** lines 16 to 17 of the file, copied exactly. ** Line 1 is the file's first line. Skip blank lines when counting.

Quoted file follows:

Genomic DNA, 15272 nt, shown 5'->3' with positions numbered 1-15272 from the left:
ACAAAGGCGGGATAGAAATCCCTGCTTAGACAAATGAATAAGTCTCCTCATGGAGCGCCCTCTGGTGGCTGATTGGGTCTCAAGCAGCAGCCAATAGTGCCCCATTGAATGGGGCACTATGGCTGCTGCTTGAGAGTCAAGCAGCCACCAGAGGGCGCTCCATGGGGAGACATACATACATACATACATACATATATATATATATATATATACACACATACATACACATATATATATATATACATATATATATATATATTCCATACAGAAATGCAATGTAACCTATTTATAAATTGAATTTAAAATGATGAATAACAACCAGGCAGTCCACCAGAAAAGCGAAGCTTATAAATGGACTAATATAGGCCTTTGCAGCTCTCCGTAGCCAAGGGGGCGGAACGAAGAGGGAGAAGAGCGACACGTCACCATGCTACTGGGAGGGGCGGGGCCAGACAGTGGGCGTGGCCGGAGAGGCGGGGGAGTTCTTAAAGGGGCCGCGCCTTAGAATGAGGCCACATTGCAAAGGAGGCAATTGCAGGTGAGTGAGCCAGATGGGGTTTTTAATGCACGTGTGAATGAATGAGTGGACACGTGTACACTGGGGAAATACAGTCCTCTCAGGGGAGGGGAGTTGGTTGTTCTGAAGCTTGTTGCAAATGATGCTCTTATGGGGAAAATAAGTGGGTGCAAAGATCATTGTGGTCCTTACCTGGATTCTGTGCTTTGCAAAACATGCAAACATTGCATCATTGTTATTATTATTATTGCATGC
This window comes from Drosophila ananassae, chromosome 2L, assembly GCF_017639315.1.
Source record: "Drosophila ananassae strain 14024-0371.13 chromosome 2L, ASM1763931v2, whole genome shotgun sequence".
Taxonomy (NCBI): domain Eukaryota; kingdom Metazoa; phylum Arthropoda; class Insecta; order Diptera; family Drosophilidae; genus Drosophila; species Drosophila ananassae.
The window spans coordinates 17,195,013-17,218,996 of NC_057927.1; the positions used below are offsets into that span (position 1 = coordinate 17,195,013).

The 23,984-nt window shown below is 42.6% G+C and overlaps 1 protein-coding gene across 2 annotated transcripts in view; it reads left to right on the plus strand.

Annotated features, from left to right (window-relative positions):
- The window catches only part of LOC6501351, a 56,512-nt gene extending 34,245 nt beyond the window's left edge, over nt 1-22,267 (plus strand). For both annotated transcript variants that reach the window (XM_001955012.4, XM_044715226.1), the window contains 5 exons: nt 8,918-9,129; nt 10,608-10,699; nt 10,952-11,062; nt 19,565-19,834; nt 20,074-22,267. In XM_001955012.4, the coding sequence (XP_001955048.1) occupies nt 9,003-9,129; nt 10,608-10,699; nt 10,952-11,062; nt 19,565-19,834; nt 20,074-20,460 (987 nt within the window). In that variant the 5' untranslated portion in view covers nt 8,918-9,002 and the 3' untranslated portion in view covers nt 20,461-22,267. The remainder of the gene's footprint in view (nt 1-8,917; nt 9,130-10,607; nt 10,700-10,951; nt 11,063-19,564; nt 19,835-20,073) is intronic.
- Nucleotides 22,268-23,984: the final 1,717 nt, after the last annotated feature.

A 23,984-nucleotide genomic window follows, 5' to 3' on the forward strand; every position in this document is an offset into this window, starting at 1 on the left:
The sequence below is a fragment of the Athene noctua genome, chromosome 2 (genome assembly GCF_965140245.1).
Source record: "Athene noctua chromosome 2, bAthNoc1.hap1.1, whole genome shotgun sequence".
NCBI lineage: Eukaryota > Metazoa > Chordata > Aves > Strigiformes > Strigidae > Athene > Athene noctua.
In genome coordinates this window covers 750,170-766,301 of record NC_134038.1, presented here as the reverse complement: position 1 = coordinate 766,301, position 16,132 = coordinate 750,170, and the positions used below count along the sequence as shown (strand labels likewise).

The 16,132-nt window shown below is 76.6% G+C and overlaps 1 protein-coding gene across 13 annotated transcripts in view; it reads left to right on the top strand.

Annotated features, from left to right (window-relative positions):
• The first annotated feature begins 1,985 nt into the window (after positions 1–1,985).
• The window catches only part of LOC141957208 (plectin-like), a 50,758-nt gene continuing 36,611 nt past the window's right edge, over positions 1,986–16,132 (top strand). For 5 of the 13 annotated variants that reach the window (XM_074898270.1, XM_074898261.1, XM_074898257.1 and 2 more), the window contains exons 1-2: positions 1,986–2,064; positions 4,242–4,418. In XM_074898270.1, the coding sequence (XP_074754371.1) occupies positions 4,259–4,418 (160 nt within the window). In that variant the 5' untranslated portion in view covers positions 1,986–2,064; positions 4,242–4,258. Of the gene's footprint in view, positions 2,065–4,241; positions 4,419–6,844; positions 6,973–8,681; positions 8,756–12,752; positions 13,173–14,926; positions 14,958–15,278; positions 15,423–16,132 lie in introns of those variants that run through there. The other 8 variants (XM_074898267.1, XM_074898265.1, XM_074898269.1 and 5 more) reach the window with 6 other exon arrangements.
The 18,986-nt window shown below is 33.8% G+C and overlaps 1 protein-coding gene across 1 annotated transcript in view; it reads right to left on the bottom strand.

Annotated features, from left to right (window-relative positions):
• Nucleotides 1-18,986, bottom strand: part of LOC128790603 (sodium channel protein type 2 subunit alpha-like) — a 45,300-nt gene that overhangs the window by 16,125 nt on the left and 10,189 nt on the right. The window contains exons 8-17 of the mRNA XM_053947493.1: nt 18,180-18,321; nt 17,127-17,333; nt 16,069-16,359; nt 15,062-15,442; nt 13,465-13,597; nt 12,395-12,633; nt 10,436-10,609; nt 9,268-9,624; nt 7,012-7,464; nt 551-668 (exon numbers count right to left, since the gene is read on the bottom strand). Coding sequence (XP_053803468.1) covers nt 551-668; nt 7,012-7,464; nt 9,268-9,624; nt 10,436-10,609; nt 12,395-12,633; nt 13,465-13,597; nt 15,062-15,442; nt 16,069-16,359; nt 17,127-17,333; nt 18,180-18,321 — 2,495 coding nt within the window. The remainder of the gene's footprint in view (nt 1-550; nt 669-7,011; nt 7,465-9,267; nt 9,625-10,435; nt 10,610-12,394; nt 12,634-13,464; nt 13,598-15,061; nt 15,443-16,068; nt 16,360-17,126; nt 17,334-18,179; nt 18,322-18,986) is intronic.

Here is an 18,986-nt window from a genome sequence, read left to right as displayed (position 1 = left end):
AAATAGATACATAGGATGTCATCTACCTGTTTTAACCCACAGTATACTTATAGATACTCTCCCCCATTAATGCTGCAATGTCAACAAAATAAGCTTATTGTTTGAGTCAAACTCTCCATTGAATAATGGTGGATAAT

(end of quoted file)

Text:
The 16,132-nt window shown below is 76.6% G+C and overlaps 1 protein-coding gene across 13 annotated transcripts in view; it reads left to right on the top strand.

Annotated features, from left to right (window-relative positions):